The power of perfume to allure and captivate – not merely to hide the everyday – is of the ages; in the intervening centuries, new techniques and growing incomes have seen perfume become a multi-billion dollar industry. While perfume tastes have remained relatively stable over the past decade, new research highlights that the different shopping channels show consumers to exhibit different buying behaviour.
Perfumes have been used for millennia as a way of spicing up, or hiding, everyday musk. In the intervening centuries, the process of developing perfumes has changed somewhat. The alchemy of mixing essential oils, flowers and the mystical Ambergris, has been replaced by synthetic techniques and mass production. The 1900s saw further development, as producers capitalised on growing disposable income, with new marketing techniques and new smells. Today, perfumes are available to the masses, with a variety of different tastes and smells available to the rich and poor alike.
Perfume today has become an industrialised product. In the US alone, around $4 billion in revenues were booked for perfumes in 2015. Growth within the market remains relatively modest, however, up 4% on 2014. New research from A.T. Kearney, titled ‘Dollars and Scents: Winning in Fragrances’ explores the effectiveness of a relatively new change in the market: the multi- and omni-channel for the sale of perfume, as well as the channel specific ways of enticing shoppers to buy.
According to the research, the top sellers for both men and women have seen little change over the past five years. For women, Chanel no 5, first on the market in 1921, remains a staple scent, while the early 2000s remains the formative period for many of today’s preferred women’s perfumes. For men, there has also been little change of taste of the top smells. The 1996 Acqua di Gio remains a top seller, while the late 2000s saw the rise of scents that remain staples for many men today.
While the scents have remained relatively stable over the past five years, consumer shopping behaviour has shifted towards the multi- and omni-channel. As part of the research, the firm sought to identify how consumers are leveraging the different shopping channels with regard to purchasing fragrance.
In both categories, in-store and online, replacement is the top reason to buy. Online purchases are slightly more in favour of replacement, at 42% of respondents, compared to in-store, at 36%. In-store, however, saw considerably more impulse purchases, at 19% of respondents compared to 11% for online. Gift buying is relatively equal between channels, at 12% apiece, as was trial, at 12% in-store and 13% online. Advertising has a similar effect on shoppers within both channels, at a lowly 6%.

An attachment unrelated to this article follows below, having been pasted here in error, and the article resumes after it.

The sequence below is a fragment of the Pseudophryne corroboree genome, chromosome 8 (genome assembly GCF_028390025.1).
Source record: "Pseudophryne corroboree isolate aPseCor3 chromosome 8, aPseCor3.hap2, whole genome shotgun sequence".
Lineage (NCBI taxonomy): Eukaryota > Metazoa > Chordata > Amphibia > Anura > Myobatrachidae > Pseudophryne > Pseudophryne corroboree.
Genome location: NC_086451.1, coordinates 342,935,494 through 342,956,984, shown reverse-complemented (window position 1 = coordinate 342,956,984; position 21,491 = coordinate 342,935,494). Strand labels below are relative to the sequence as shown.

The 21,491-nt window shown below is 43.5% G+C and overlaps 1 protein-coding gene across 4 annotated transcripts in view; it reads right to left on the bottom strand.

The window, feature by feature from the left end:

The researchers also sought to identify in how far shoppers’ buying decisions are affected by various marketing techniques leveraged by in-store factors. According to the self-assessment of respondents, promotion and discount are the most decisive factor, with 32% saying they are strongly influenced by the technique and 32% saying that they are somewhat influenced by the technique.
Service is also cited as a key driver for their purchasing decision, with 25% saying it influences them strongly and 31% saying it influences them somewhat. Free gifts comes in third, with around 50% of respondents saying that they are influenced at least somewhat by this technique.
The techniques with the least effect include spritzers, with 23% of respondents saying it did not influence them at all; a similar number said that they were not affected by point of purchase ads or materials.
The study further considers what consumers find important when leveraging online channels to buy perfume products. The most important feature is that there is a ‘limitless’ assortment, which was cited as important by 71% of respondents. Price sensitivity comes second, with 69% of respondents citing it as very important. Free delivery – one of the hall markets of the online trade – comes third, with 58% citing it as very important and 33% citing it as somewhat important.
Of less importance to the surveyed consumers are peer reviews, with less than 50% citing it as important, product times and info, cited as very important by 14%, and an online advisor, which is cited as very important by just 8% of respondents.
Nemanja Babic, A.T. Kearney Principal and co-author of the report, states, “Today’s consumers still want the luxury and social desirability that prestige perfumes represent, but they also want value and convenience. By understanding and meeting the needs of both in-store and online customers, fragrance marketers will reach consumer segments more economically and effectively.”